As part of the pedagogic activities of the course Introduction to Conservation of Archaeological Ceramics – Workshop #SG203B (syllabus), students are involved in the study and restoration of archaeological pottery. They work on finds from classical and medieval periods coming from several sources: the excavation of the Public Baths in Carsulae, from recent excavations at the Palatine Hill in Rome, and the store rooms of the Archaeological Museum of Perugia.
The work done on the objects started with the sorting, analysis and documentation of the sherds. This was followed by conservation work that involved the cleaning and reassembly of the surviving pieces and the infill of the missing portions of pottery. All the work was carried out by SGPS students under the close supervision of the faculty.
The material is chosen according to the following criteria: availability, quality and interest of the pieces and whether the work required is compatible with the skills of our students and time frame of the course. An important objective of the project is to harness the work being done in the classroom to help local archaeological institutions preserve and conserve the materials that they have found. SGPS has a longstanding, working relationship with the excavation of the Public Baths in Carsulae, led by Prof, Jane Whitehead.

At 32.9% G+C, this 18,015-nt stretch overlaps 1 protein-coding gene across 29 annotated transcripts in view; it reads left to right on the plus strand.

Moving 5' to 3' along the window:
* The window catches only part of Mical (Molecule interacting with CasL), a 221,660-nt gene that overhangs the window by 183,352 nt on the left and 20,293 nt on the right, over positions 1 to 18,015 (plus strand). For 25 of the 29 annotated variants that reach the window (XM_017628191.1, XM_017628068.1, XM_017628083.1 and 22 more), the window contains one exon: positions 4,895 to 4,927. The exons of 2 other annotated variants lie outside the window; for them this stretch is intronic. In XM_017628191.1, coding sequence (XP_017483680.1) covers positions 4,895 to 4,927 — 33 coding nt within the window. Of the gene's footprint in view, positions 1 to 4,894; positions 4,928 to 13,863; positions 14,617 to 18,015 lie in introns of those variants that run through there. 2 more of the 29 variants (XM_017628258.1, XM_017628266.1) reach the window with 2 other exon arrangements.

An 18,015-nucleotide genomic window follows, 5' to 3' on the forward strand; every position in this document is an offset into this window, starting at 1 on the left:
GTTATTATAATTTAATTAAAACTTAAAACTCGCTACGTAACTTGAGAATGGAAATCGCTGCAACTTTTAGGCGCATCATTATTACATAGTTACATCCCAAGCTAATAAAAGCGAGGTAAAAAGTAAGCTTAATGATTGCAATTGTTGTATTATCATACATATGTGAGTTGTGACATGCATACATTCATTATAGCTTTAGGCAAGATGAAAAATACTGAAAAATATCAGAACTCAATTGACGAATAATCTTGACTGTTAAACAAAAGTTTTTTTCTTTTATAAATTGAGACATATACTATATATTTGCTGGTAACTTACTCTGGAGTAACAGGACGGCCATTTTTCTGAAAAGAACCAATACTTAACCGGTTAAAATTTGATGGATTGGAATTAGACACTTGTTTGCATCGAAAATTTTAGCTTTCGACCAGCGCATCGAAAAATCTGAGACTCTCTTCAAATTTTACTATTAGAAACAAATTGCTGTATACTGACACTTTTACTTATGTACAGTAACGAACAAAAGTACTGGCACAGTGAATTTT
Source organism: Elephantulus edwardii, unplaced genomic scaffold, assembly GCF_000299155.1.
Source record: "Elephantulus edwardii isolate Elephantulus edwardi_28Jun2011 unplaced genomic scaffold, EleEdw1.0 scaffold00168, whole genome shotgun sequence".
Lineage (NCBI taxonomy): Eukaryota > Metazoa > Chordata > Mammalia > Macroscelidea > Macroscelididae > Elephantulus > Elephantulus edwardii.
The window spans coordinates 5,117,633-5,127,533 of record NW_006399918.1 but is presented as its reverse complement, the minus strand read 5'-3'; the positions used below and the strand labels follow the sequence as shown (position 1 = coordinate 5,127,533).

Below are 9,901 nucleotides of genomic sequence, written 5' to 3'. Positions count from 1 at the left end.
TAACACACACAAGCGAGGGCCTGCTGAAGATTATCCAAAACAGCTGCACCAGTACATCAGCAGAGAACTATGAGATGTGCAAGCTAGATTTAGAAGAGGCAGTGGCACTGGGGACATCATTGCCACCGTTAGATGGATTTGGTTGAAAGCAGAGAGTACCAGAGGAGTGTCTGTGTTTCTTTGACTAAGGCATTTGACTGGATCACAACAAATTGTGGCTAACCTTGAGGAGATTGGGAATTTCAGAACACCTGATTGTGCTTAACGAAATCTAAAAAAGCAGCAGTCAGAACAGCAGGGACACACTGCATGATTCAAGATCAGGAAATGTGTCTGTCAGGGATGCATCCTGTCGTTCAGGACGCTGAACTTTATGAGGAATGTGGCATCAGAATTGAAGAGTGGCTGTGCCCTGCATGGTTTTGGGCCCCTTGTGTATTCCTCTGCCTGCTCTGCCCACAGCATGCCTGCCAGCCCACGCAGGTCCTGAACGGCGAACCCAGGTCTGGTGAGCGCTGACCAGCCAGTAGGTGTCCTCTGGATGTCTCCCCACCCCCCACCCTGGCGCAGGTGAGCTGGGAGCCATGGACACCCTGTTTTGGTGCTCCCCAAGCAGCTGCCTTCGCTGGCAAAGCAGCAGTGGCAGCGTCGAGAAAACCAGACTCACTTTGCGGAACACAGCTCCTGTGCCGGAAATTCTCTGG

Sponsors and Collaborations
San Gemini Preservation Studies
Valorizzazione del Patrimonio Storico San Gemini
Excavation of the Public Baths of Carsulae, Valdosta State University
Comune di San Gemini
Sovrintendenza ai Beni Archaelologici dell’Umbria
Museo Archelogico di Perugia
Centro Visita e Documentazione “U.Ciotti” di Carsulae
Prof. Elena Lorenzetti (Archeology)
Prof. Elena Raimondi (Conservation)
2011 Ceramics Restoration Workshop
In 2011 the ceramics workshop students learned the process of analyzing and and restoring archaeological ceramics. They worked on pottery of classical and medieval periods coming from several sources: some from the excavation of the Baths in Carsulae; some were lent by Rome’s Archaeological Soprintensenza and came from recent excavations at the Palatine Hill, and, lastly; some came from the Archaeological Museum of Perugia.
The work done on the objects started with the sorting, analysis and documentation of the sherds and was followed by the conservation work that involved the cleaning, reassembly of the surviving pieces and the infill of the missing portions of pottery. All the work was carried out by the student under the close supervision of the faculty.
2012 Ceramics Restoration Workshop
2013 Ceramics Restoration Workshop: Grave Goods
In 2013 a very interesting project was done: the restoration of a set of pottery that was part of the grave goods of a recently discovered burial site near Norcia at a construction site. The finds were damaged accidentally by an excavation plow. These pieces were lent to the SGPS by the Archaeological Museum of Perugia for restoration.